The question that gets asked most often when someone sits down with a financial advisor is ‘Am I ready to retire?’ We all want to reach the point where we’re financially independent but have you taken the necessary steps to reach that point?
Today we’ll share some of the common discussions we have with clients when it comes to determining when you can step away from work and begin that next chapter of your life. Plus, we’ll share a few stories about how people know they’ve reached that point and ways we help them when they haven’t.
Here’s some of what you’ll learn on the podcast:
- What’s the reason people are hesitant to retire? (1:28)
- Where does a lack of confidence in retirement come from? (3:13)
- How we approach the conversation when working longer is necessary. (5:49)
- How to choose assets during a divorce. (9:13)
- Picking between retirement and paying for a child’s education. (10:13)
If you have any questions, you can contact us online here: https://cravitzfinancial.com/
Take advantage of our free Retire Ready Checkup to get an assessment on where you stand: https://cravitzfinancial.com/retire-ready-checkup/
Ryan: Whether it's a part-time job, whether it's considering moving, I will say I've had some clients that have made the choice to move outside of California, to move to another state where there's a lower cost of living. So there's different things to consider there, for sure.
Announcer: When it comes to financial planning, you need to cut through the jargon so that you can understand how to achieve your own retirement success. This is Candid Conversations: Retirement Talk with Ryan Cravitz of Cravitz Financial and Insurance Solutions.
Ben: Welcome in to Candid Conversations Retirement Talk with Ryan Cravitz at Cravitz Financial in Irvine, California. Glad to have you on the show again today. The big question I'm sure you get a lot, Ryan, is, "Am I ready to retire?" You probably hear that quite a bit from people that come into your office for the first time.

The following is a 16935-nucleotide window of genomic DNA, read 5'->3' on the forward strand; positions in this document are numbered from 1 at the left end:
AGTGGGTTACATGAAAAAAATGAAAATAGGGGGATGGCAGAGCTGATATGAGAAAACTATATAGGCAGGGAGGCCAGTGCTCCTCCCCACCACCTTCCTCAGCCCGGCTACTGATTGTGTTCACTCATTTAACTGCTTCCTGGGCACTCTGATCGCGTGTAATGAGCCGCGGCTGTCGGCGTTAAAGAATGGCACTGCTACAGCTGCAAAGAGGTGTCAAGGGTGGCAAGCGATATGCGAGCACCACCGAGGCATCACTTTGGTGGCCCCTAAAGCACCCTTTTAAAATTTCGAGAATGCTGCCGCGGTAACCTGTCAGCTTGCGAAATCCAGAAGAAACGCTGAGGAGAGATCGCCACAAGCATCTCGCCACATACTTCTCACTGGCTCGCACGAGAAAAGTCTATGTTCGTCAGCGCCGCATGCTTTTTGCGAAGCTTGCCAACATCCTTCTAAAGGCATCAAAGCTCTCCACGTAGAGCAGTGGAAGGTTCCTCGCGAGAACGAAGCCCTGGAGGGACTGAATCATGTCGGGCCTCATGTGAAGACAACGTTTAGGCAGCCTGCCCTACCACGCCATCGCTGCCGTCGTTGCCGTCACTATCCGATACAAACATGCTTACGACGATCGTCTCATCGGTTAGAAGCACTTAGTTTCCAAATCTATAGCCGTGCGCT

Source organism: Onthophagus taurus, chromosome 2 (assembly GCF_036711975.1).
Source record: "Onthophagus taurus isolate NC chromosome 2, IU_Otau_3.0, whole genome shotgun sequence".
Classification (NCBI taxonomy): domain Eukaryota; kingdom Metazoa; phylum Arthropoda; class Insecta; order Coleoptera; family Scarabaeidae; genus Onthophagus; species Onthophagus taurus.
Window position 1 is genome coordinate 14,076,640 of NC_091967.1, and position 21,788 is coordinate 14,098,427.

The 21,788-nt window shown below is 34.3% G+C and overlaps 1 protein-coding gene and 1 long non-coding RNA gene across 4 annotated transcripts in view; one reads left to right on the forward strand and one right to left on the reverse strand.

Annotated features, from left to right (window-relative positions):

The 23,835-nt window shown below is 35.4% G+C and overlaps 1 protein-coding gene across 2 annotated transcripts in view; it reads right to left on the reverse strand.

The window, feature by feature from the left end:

Ryan: Absolutely. We talk about it all the time.
Ben: So we're going to help you answer that today on the show, and talk through some different things to be considering to help you determine whether or not you are ready to retire. But of course, you can't get a thorough evaluation through the podcast only, so you always want to sit down with the financial professional to help you with that. We'll also have a couple mailbag questions coming up a little bit later in the show as well, so stick around for those. I think you'll get something out of that as well.
So, are you ready to retire? That's the common question anybody asks when they meet with an advisor for the first time. You want to know, "When can I retire? How long is it going to take me to get there? What do I need to do?" There's a lot of people, Ryan, that have reached that retirement age, who say they don't want to retire. Do you find that's usually because they don't enjoy their job, or do you think that's more of a defense mechanism because they feel like they can't retire for financial reasons, so they just use that as an excuse?
Ryan: I think it's a combination of different things. I think for some people it definitely is a defense mechanism. They feel trapped, maybe they feel like, "I don't think I've saved enough." Maybe in their heart of hearts, they just don't think that they could pull the trigger and retire and really be able to afford to do so. Again, it's that defense mechanism to say that, "Well, I like working and I don't know what else I would do, so I'm just going to continue to work." But for a lot of people, I don't think that that's the case.
Now, on the other side of the coin though, I find that there's a lot of people that really enjoy doing what they do day in and day out. Some people just have a job that they love. A lot of times though, I find it's somebody that might be self-employed, maybe in some sort of service business of some kind. Maybe it really is a passion of theirs, something that they enjoy. Had a client of mine who's a real estate agent, and I remember her telling me, "Yeah, I can't picture myself ever retiring. I enjoy what I do. Maybe I'll slow down a little bit, but..." Even if she was fully financially independent, she wanted to just keep working. And for her, I totally believed it.